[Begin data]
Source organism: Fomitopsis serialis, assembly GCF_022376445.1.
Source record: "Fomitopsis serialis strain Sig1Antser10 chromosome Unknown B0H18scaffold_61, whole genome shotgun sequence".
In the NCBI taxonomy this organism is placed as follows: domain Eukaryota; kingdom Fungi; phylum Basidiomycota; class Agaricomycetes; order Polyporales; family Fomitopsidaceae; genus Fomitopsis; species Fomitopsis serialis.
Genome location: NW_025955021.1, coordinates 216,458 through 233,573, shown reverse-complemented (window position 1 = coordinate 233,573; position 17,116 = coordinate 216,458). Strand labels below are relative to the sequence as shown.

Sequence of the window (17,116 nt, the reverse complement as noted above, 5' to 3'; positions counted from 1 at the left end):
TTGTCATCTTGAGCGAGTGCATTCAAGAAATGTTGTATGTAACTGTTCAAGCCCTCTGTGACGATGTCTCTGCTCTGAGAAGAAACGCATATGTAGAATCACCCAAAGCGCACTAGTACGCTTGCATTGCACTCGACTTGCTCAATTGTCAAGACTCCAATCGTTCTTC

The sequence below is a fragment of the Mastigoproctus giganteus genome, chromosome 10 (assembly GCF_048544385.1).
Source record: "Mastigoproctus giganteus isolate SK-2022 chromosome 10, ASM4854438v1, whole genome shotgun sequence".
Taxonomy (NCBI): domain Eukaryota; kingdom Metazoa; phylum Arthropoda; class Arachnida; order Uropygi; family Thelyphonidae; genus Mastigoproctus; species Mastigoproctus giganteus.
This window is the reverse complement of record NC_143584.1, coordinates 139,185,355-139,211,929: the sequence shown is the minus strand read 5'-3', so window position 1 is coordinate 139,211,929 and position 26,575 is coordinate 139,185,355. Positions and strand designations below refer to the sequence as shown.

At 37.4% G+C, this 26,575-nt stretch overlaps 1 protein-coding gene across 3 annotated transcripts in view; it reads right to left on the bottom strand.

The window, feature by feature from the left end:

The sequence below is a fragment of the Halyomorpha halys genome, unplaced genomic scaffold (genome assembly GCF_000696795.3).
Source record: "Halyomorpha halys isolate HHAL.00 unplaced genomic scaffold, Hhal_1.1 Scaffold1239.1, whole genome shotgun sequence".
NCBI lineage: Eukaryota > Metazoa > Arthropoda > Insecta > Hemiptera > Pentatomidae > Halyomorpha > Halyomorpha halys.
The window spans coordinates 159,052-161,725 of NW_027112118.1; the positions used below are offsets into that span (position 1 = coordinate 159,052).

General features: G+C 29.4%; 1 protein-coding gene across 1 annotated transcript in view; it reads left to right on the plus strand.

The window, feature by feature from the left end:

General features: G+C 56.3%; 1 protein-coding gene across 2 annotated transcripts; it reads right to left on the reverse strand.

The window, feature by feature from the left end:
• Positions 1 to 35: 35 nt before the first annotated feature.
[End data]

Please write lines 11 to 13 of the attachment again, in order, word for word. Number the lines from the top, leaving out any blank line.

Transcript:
At 37.4% G+C, this 26,575-nt stretch overlaps 1 protein-coding gene across 3 annotated transcripts in view; it reads right to left on the bottom strand.

The window, feature by feature from the left end:

The sequence below is a fragment of the Halyomorpha halys genome, unplaced genomic scaffold (genome assembly GCF_000696795.3).